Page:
There were many intriguing comments made by participants during the focus group. The most significant event that this project catalyzed was an opportunity for the participants to bond and to discuss both typical adolescent issues and those specific to CF. Learning about each other through interactive parts of the site was an essential component of their bonding. However, there is tremendous potential for the knowledge sections of the site to be improved, and there is ample evidence that the teens will voluntarily engage in activities that contribute to their learning and that test their knowledge. For example, information gathering from the site might be enhanced by allowing user-specific views of information, providing a search capability, and allowing users to annotate the contents to provide a peer review mechanism, as has been done with other web sites. We also were reassured that most of the teens continued to visit the site even after obtaining the e-mail addresses of its members. This participation suggests that there is an opportunity to provide more support to these teens than was provided during this pilot.
We were encouraged by the success that we had with most ITVD users. These devices are inexpensive—an ITVD with a wireless keyboard costs less than $300.00; the addition of a separate phone line for 2 years and separate television raises the cost to $1280.00, which is roughly equivalent to a computer without the separate phone line. Moreover, we found that ITVD users had virtually no technical problems and were able to access the features of this site without difficulty. There was a trend toward less use of the site by ITVD users. We suspect that a combination of factors led to this trend. For example, ITVD users did not have a private location to participate with the ESG. A few of the ITVD group stated a desire for an additional phone line or television; competition for those resources may have limited their time on the Internet. A more thorough discussion of this technology has been published elsewhere.37 However, given the ease with which this technology is maintained, we would recommend using this technology to help conquer the digital divide in similar projects.
The small cohort of children who were self-selected to participate limited this study. We chose to follow a model that is typically recommended for conventional support groups. Therefore, we did not include children with CF who were followed in other settings, and we did not include adults or children under the age of 13 years. The effect of enrolling a larger cohort of patients, some of whom might not have an interest in accessing an ESG, is not known. This study suggests that certain aspects of the project, including the Message Board feature, e-mail communication, and user profiles, might be enhanced through the creation of a larger group. However, the bonding of a group of teens who share similar developmental issues and who have the same chronic illness might be hampered by making the group diverse in either age or disease type.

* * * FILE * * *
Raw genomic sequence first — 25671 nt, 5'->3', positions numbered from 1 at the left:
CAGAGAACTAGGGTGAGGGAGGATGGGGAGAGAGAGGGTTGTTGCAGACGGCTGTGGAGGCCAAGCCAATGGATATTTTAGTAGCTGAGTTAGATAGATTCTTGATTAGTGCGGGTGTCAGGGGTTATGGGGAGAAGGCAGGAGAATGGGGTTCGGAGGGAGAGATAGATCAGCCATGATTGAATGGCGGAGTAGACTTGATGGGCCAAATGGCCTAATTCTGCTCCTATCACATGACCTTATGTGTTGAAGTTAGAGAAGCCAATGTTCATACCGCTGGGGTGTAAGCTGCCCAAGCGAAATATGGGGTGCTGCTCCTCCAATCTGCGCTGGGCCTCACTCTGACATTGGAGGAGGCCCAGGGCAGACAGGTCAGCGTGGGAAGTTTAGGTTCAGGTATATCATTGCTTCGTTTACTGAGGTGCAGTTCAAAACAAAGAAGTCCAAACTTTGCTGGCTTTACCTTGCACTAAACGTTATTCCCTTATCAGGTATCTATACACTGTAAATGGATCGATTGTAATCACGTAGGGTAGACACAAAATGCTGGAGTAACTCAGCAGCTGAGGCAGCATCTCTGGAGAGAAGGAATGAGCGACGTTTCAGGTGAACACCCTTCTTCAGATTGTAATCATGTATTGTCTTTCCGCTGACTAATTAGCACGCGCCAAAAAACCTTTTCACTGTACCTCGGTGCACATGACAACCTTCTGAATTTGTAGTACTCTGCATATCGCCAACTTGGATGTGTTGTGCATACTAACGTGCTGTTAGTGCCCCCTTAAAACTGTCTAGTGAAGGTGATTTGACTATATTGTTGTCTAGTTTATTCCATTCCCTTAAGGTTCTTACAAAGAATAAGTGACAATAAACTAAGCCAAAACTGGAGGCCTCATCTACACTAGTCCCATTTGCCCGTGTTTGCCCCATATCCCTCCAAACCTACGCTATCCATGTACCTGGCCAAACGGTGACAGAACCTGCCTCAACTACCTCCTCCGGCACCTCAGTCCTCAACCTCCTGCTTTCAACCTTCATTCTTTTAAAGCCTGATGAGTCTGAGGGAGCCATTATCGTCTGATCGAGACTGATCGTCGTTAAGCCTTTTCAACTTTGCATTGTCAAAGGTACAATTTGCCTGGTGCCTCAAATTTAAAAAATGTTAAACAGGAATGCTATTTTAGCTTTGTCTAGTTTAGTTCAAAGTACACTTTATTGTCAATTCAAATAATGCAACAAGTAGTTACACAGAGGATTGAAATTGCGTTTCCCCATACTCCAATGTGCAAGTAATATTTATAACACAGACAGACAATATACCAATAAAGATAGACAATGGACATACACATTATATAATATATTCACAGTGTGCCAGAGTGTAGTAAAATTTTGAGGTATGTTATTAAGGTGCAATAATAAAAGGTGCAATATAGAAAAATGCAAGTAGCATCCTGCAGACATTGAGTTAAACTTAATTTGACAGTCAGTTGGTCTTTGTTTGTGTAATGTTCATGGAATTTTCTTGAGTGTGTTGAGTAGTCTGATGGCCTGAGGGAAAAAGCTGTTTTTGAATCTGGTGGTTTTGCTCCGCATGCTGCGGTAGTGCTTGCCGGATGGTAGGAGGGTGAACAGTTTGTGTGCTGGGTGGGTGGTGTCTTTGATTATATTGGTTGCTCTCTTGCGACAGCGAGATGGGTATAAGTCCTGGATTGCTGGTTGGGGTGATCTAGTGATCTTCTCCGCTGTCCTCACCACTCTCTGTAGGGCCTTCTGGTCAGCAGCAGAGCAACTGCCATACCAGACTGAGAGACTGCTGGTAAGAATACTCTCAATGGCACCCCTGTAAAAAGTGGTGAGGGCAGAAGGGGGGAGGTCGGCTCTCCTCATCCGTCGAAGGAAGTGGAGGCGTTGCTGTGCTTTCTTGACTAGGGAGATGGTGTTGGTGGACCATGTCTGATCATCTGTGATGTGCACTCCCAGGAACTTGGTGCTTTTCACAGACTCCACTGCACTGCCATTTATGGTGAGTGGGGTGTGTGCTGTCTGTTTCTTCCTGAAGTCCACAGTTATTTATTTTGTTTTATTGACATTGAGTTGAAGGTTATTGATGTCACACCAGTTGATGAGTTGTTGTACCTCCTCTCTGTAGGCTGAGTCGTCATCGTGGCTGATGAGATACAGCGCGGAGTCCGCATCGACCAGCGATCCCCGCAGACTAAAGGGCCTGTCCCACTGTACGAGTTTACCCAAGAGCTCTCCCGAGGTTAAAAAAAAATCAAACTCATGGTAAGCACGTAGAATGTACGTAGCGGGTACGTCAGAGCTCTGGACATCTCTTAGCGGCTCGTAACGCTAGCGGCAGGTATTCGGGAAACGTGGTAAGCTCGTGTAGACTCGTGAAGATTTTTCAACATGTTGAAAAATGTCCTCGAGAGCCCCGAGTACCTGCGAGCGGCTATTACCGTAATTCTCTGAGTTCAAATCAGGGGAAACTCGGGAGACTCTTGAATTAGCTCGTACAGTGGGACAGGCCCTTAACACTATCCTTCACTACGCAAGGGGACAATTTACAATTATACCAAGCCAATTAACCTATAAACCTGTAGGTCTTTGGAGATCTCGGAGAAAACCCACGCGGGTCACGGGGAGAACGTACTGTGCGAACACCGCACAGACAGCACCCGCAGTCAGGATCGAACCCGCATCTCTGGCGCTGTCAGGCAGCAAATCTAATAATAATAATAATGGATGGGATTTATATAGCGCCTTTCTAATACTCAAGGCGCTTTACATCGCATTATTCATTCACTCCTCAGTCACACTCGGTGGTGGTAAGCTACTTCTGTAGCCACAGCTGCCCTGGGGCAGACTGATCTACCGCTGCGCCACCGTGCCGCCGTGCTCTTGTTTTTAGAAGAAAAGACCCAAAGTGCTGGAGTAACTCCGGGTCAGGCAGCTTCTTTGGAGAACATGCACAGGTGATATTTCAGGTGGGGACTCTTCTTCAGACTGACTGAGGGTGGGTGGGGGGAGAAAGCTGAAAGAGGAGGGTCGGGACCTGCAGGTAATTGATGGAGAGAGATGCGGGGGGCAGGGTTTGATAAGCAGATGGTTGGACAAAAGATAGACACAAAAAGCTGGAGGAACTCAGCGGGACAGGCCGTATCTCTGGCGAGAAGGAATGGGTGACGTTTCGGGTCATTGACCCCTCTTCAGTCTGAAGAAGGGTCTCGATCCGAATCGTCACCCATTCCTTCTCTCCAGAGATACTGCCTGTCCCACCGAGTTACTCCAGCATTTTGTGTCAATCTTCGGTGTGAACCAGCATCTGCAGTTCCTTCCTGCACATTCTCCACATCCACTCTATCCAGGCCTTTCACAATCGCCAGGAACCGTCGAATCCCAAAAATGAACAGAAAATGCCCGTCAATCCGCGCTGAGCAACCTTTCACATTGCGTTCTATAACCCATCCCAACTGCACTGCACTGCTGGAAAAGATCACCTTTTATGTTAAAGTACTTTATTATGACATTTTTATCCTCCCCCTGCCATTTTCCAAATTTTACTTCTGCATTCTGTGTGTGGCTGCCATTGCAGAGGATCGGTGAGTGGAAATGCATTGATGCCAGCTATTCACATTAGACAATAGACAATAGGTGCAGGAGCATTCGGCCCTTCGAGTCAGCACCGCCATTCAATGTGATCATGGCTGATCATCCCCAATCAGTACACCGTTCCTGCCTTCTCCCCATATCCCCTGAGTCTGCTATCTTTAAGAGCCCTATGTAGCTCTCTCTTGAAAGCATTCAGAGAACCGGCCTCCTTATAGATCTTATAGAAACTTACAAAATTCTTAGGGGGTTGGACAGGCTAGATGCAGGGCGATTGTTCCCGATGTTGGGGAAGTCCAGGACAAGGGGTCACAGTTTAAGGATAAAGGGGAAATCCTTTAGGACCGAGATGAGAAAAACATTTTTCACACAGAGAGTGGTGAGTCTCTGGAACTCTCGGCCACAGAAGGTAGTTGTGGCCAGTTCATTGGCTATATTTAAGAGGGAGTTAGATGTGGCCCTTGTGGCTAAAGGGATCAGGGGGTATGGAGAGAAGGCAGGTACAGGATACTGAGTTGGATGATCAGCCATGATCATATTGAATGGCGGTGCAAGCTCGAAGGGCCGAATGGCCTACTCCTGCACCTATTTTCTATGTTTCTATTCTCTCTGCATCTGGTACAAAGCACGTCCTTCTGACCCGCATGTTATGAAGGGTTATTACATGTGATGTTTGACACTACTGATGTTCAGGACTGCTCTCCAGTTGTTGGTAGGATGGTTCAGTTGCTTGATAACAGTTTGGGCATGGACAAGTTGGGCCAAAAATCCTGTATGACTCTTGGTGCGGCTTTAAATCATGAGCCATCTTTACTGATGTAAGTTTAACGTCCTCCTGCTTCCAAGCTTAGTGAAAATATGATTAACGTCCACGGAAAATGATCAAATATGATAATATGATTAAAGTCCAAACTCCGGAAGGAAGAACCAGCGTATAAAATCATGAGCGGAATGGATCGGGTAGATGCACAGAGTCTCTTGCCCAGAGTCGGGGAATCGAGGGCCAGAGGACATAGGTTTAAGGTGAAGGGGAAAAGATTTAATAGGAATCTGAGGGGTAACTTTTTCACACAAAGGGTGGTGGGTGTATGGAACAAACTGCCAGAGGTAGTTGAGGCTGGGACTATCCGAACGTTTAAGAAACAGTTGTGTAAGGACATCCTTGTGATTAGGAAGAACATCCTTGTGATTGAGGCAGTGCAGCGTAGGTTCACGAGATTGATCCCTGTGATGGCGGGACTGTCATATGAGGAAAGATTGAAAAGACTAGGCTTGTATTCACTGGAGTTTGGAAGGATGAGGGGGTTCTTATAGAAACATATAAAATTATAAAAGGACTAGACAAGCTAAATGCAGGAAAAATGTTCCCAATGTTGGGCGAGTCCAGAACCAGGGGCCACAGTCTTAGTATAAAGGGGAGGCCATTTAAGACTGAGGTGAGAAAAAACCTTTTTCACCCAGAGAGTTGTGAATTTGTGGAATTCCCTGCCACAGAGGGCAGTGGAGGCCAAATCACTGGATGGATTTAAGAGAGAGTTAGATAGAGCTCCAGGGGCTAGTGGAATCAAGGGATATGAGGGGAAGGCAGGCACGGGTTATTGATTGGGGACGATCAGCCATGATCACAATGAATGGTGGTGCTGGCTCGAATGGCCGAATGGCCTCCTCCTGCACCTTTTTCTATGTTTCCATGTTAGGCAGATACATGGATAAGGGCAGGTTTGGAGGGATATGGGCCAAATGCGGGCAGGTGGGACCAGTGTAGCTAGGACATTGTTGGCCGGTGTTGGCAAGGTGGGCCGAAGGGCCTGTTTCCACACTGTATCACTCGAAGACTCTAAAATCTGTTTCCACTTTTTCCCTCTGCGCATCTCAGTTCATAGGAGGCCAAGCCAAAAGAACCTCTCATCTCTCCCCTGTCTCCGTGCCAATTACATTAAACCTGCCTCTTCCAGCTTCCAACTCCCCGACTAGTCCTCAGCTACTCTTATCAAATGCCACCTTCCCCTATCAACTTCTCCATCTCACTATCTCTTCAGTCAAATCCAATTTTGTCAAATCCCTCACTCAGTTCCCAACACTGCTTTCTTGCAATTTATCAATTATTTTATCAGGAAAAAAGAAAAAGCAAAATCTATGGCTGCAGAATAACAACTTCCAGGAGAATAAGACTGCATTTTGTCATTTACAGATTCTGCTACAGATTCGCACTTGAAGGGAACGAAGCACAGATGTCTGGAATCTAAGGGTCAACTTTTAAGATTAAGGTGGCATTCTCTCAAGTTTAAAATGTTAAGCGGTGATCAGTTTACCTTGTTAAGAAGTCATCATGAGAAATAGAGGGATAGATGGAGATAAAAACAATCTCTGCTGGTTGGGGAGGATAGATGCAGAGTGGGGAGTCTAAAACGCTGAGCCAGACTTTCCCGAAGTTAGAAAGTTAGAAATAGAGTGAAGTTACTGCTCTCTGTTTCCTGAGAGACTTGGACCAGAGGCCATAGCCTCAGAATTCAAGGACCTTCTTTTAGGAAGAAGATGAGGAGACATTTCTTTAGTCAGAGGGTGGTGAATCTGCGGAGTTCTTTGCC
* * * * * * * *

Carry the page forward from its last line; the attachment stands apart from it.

Although no substantive changes were made to the site after the study began, minor additions in content, as well as an irregular approach to site management, might have affected use to varying degrees during the study. For example, regularly scheduling group activities might result in improved attendance and might result in higher satisfaction with the site, more frequent group interaction, and higher interactivity site use. An alternative hypothesis is that the natural history of such a site begins with initial interest, followed by a decline in participation once they have made contact with other teens. Additional longitudinal studies should address this issue.
Surveys were administered using pen and paper and were mailed to those teens who could not attend group sessions. A possible limitation might be that surveys results, therefore, did not accurately represent the knowledge or attitudes of the participants. We elected not to use a web-based tool to administer the surveys, in the event that problems with the tool or with the study environment would confound the results.